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Benedict Lapham (June 26, 1816-June 16, 1883) was a New England industrialist and philanthropist.


Pentecostal Collegiate Institute at the former Lapham Institute campus in 1905.


Lapham was born in Rhode Island to a Yankee family on June 26, 1816.[1] His parents were Phebe Arnold and Reverend Richard Lapham, a farmer, and a minister in the Wesleyan Methodist Church.[2] Lapham farmed before becoming involved in manufacturing in Burrillville, Rhode Island, and Palmer and Douglas, Massachusetts, and he managed a farm for the Albion Manufacturing Company in Smithfield, Rhode Island.[2] Lapham attended Bushee's Academy at Bank Village, Rhode Island studying mechanics and later worked several years as a carpenter and wheelwright.[2] He then worked with the Tillinghast factory in East Greenwich, and the other mills in North Scituate, Centreville, Wallum Pond, Pascoag, and Warwick, Rhode Island.[2]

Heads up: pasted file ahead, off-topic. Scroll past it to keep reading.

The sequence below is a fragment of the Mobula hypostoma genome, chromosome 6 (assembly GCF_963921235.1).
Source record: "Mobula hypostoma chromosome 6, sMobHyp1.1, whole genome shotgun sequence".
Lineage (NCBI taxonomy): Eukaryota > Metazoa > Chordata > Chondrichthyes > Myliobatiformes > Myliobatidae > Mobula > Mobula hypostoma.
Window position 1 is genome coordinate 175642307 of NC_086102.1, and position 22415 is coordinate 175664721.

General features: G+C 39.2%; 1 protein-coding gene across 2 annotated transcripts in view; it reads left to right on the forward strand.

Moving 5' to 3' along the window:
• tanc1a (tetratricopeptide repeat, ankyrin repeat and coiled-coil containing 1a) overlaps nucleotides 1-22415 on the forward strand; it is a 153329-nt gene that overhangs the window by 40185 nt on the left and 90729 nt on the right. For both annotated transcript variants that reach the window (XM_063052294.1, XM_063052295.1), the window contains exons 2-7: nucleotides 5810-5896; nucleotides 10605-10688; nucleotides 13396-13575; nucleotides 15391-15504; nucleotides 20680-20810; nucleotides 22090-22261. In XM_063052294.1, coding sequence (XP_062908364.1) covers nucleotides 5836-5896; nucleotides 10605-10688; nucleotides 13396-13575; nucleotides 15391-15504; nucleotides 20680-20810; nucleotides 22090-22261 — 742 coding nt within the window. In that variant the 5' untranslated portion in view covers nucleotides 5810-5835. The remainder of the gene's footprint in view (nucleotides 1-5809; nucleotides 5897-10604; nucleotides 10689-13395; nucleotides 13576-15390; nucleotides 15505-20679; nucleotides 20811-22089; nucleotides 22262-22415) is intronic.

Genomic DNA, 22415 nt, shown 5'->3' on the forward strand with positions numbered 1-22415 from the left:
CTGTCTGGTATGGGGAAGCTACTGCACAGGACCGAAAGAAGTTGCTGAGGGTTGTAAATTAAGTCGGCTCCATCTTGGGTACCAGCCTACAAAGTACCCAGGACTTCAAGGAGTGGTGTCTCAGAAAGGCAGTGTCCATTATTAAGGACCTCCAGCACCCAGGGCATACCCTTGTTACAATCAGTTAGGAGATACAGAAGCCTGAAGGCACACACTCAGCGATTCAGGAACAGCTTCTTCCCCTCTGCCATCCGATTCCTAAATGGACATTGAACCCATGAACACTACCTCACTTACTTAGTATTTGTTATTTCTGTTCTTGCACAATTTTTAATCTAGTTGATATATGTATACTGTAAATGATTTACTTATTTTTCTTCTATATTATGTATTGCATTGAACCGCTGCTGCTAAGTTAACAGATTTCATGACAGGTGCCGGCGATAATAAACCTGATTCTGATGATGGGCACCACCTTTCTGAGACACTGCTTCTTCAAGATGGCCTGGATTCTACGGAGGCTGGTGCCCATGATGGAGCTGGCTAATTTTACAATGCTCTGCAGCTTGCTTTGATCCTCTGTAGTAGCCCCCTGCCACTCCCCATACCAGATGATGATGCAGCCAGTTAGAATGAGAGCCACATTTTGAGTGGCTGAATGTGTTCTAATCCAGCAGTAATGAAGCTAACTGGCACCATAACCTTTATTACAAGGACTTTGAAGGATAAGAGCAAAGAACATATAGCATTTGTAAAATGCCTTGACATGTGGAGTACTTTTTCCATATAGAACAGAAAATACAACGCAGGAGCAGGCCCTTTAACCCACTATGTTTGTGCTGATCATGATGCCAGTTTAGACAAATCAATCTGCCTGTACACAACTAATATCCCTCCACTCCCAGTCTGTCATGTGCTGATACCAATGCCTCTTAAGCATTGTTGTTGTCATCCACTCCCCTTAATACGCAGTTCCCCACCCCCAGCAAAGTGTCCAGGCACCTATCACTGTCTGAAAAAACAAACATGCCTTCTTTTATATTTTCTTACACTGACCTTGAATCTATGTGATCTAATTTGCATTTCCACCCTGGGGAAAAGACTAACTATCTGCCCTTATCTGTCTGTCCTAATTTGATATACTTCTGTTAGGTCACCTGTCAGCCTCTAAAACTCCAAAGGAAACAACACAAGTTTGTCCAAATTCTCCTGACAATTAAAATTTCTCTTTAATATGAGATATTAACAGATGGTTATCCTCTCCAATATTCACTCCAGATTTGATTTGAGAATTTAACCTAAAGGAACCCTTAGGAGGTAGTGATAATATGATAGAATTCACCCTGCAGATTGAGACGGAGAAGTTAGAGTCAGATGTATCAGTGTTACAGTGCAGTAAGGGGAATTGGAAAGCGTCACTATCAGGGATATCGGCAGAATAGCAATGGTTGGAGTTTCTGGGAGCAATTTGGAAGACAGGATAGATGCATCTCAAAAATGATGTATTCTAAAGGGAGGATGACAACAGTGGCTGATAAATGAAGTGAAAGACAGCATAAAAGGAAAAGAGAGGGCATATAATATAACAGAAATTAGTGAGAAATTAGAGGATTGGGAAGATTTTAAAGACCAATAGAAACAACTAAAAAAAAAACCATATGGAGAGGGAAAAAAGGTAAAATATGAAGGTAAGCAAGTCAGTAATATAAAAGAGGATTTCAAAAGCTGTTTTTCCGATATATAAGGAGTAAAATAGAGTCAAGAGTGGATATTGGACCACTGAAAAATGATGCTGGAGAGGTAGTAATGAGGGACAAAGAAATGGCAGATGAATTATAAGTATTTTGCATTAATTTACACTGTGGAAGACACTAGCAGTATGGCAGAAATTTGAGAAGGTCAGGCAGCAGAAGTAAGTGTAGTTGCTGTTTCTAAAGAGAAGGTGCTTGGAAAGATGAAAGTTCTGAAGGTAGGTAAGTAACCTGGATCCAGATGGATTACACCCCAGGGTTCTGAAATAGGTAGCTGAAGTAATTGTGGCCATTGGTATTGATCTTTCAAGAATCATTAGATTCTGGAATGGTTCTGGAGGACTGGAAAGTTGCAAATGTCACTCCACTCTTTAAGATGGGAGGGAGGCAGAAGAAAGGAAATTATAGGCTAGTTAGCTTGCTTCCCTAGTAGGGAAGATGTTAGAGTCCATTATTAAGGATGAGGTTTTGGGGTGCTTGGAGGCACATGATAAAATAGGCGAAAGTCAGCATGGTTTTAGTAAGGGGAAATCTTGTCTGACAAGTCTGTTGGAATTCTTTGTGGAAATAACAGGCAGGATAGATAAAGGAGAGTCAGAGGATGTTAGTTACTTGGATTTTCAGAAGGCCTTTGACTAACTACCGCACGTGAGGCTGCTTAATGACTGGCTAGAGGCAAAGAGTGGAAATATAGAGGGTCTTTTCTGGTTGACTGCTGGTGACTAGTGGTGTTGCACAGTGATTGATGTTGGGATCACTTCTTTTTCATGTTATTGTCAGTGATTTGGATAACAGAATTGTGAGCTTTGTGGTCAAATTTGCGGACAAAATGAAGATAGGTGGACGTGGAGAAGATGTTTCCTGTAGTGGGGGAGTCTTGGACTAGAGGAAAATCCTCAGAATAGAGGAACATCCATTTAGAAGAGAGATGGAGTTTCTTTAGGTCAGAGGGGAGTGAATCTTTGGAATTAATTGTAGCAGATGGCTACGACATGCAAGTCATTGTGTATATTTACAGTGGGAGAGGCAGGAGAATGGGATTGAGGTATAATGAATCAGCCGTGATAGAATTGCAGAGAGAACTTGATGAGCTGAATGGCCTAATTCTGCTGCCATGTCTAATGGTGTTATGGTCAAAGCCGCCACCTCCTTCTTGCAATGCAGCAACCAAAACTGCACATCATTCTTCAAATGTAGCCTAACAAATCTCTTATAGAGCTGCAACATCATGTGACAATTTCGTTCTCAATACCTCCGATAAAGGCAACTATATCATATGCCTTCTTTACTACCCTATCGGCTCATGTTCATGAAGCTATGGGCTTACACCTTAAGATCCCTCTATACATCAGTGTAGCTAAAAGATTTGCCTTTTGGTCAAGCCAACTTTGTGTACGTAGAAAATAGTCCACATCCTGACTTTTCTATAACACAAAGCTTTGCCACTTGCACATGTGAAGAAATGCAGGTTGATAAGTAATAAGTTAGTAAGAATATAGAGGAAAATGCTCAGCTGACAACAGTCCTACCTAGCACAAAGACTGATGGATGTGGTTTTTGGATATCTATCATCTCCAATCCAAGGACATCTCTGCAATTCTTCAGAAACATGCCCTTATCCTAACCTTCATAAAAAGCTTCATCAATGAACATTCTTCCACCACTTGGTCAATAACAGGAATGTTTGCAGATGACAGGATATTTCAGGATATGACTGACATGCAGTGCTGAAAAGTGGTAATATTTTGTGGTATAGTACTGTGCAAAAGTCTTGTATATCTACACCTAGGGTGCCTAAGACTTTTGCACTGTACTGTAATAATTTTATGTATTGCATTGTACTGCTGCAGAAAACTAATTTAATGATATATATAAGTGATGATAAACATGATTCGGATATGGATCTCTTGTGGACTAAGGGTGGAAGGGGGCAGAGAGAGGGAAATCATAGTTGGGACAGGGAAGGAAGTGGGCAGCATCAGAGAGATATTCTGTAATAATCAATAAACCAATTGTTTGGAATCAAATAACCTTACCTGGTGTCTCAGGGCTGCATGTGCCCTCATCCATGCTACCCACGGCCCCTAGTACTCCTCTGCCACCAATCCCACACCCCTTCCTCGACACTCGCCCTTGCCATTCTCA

Lapham served in the militia during the Dorr Rebellion and was a member of Rhode Island House of Representatives, Rhode Island State Senate, state commissioner of the Antietam Cemetery, president of the town council, Delegate to the 1860 Republican National Convention, justice of the peace.[2] In 1863 he purchased and funded the Smithville Seminary and gave it back to the Free Will Baptist Association. It was renamed the Lapham Institute in his honor,[3] but closed in 1876.

He died on June 16, 1883 and was buried in Swan Point Cemetery.[2]